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Java GPIO access

Framboos is a small Java wrapper around the default GPIO driver on Linux boards like Raspberry Pi and BeagleBoard. It does not depend on any additional native libraries. The program that uses it must be run as root in order to access the driver files under /sys/class/gpio/. It supports input and output pins, as well as serial (UART) communication. It does not support PWM, SPI or I2C. If you need any of that, use Pi4J instead, which includes native code and the wiringPi library. This is meant to be a pure Java (Scala) implementation that can be added as a simple Maven dependency to any Java project.

Java code example to use an input pin:

import framboos.InPin;
InPin button = new InPin(8);
boolean isButtonPressed = button.getValue();

Java code example to use an output pin:

import framboos.OutPin;
OutPin led = new Outpin(0);

Scala code example to use an input pin:

import framboos.InPin
val button = InPin(8)
val isButtonPressed = button.value

Scala code example to use an output pin:

import framboos.OutPin
val led = Outpin(0)

It is important to close pins that are created, so that they are released for other programs.

Extensions for Akka and asynchronous programming

Instead of creating and polling an input pin yourself, you can create an Observer that will run a function any time the pin value changes.

Sample scala code to observe an input pin:

import framboos.async.ObservableInPin
val inPin = ObservableInPin(8)
inPin.subscribe(newValue => println(s"New value $newValue")

In an Akka application, you can create Actors that create GPIO/UART output based on received Akka messages, or that send Akka messages themselves on changed GPIO/UART input.

WireUp is a provided sample Akka actor, that shows what the InPinActor, OutPinActor and SerialPortActor can do:

val inPin8 = context.actorOf(Props(new InPinActor(8)), name = "inPin8")
inPin8 ! AddListener(self)

val outPin0 = context.actorOf(Props(new OutPinActor(0)), name = "outPin0")

val serialPort = context.actorOf(Props(new SerialPortActor("ttyAMA0")), name = "serialPort")
serialPort ! AddListener(self)

def receive: Receive = {
    case NewValue(value: Boolean) => {
        outPin0 ! NewValue(value)
        val pressed = if (value) "pressed" else "released"
        serialPort ! SendMessage(s"Button $pressed at ${System.currentTimeMillis}\n")
    case ReceiveMessage(message: String) => {
        outPin0 ! NewValue(true)
        serialPort ! SendMessage(s"Received your message: $message\n")

InPinActor will send NewValue messages, containing a boolean of the new value. SerialPortActor will send ReceiveMessage messages for every line of text received on the serial port (which here is /dev/ttyAMA0, the default serial Rx/Tx pins on the GPIO header of the Raspberry Pi).

OutPin will accept NewValue(boolean) messages, and set the output pin accordingly. SerialPortActor acccepts SendMessage messages as well, and will send the containing String over the serial line.

Wired up like this, incoming serial input will be sent back with a prefix, and make the LED light up. Pressing the button will light the LED as well, and send a text over the serial line. Releasing the button will make the LED go off (even if it was triggered by incoming serial text).

Pin assignment

When passing an integer to a constructor it will default to the wiringPi layout. When passing a String representation (i.e. "GPIO2_1" for BeagleBone) it will directly address the pin, bypassing the wiringPi numbering. Note that this library does not depend on or use wiringPi under the hood, but by default it uses its numbering scheme instead of e.g. the native Broadcom numbers in the case of Raspberry Pi.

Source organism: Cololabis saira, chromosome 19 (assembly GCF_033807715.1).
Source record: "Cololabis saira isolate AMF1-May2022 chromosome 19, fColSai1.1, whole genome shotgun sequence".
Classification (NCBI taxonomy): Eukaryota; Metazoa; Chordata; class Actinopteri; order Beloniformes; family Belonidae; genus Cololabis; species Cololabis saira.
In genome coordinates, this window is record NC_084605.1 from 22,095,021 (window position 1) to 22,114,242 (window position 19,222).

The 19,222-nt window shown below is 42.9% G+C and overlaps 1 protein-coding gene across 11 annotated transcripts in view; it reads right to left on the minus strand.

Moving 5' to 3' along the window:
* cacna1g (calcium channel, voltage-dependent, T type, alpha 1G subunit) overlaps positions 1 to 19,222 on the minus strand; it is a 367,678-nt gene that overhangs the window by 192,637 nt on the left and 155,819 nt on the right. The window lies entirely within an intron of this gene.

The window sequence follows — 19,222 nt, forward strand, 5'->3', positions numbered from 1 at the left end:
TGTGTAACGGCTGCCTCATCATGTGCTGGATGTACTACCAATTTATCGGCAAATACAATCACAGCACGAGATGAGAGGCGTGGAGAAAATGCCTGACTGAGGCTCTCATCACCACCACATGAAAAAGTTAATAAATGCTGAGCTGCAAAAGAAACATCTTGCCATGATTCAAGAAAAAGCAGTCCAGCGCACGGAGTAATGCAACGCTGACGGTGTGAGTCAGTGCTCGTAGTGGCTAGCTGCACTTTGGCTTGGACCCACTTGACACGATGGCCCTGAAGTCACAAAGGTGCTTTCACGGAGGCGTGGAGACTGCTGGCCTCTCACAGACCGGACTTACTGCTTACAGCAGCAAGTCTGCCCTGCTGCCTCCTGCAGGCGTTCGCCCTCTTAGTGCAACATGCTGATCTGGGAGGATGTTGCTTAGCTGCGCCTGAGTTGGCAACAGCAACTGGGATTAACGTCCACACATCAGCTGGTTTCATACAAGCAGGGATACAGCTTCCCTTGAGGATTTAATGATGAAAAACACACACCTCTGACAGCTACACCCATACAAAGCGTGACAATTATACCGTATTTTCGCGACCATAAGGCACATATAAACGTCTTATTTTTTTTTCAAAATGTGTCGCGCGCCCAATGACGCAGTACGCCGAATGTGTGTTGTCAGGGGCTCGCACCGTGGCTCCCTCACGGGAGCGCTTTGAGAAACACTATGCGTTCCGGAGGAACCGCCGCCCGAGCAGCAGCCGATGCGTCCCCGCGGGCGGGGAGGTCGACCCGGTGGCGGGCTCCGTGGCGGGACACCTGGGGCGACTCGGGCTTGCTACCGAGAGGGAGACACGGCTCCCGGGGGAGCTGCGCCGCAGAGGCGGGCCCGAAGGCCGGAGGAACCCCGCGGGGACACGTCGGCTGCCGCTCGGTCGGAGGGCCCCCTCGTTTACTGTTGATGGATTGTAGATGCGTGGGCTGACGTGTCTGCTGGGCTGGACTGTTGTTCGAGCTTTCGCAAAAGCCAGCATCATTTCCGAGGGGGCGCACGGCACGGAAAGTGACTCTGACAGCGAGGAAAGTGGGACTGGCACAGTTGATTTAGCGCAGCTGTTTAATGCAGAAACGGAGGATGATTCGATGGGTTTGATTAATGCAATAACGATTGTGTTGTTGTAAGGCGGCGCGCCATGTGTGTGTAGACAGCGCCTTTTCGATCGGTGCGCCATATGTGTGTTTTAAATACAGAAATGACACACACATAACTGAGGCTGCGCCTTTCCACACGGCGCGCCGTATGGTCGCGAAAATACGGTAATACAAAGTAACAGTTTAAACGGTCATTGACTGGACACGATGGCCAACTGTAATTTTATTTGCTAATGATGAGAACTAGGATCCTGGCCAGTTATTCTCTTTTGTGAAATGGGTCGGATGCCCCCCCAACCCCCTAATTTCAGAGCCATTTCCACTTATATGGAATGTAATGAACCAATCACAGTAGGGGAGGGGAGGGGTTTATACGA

GPIO pins in the numbering used by wiringPi:

GND 1 4 5 6 10
8 9 7 0 2 3

The same diagram as seen when the Pi is held upside down, with the GPIO headers towards you:

3 2 0 7 9 8
10 6 5 4 1 GND

For simplicity sake, the assignments of the other pins are left out.

Provided sample code

Next to the wrapper classes, I made some classes that make connected LEDs light up in different patterns. For this to work, you need to connect the LEDs like I did. I use the Starter Kit from SK Pang, which contains a couple of LEDs, 2 buttons and 10 wires. At first I used 9 LEDs minus the number of buttons used, as the Starter Kit has limited wires, but later I decided to wire all 9 LEDs with custom wires, so there is no need to rewire when switching algorithms.

For the Nine LED algorithms, connect pins 0 to 7 in that order to the LEDs, and 10 as ninth. Add button 1 to pin 8, and button 2 to pin 9. These pins have pull-up resistors to allow simple buttons that short-circuit when pressed.


To control the pins directly from your own code, simply add this dependency to your pom.xml:


And run this from the root of the framboos project:

mvn install

This will create a file target/framboos-X.Y.Z.jar and install it into your local repository.

To run one of the patterns, run the application itself inside the jar:

java -jar target/framboos-X.Y.Z.jar

This will pick a random pattern to light up the LEDs. You can also specify the pattern you want to run, like this:

java -jar target/framboos-X.Y.Z.jar caterpillar

For a complete list of available pattern algorithms, examine this file:


Wiring notes

Please do use the resistors that come with the Starter Kit (or your own resistors if you don't use that kit) when connecting LEDs, or the current will fry them. Connect them serially, which means like this: connect one leg of the resistor to the - (minus) bottom line of the breadboard, where you also connected the ground of the Raspberry Pi. Connect the other side of the resistor with the short leg of the LED. Connect the long leg of the LED to whatever port you connect it to.


Pure Java (Scala) implementation for accessing low-level GPIO on Raspberry Pi, BeagleBoard etc







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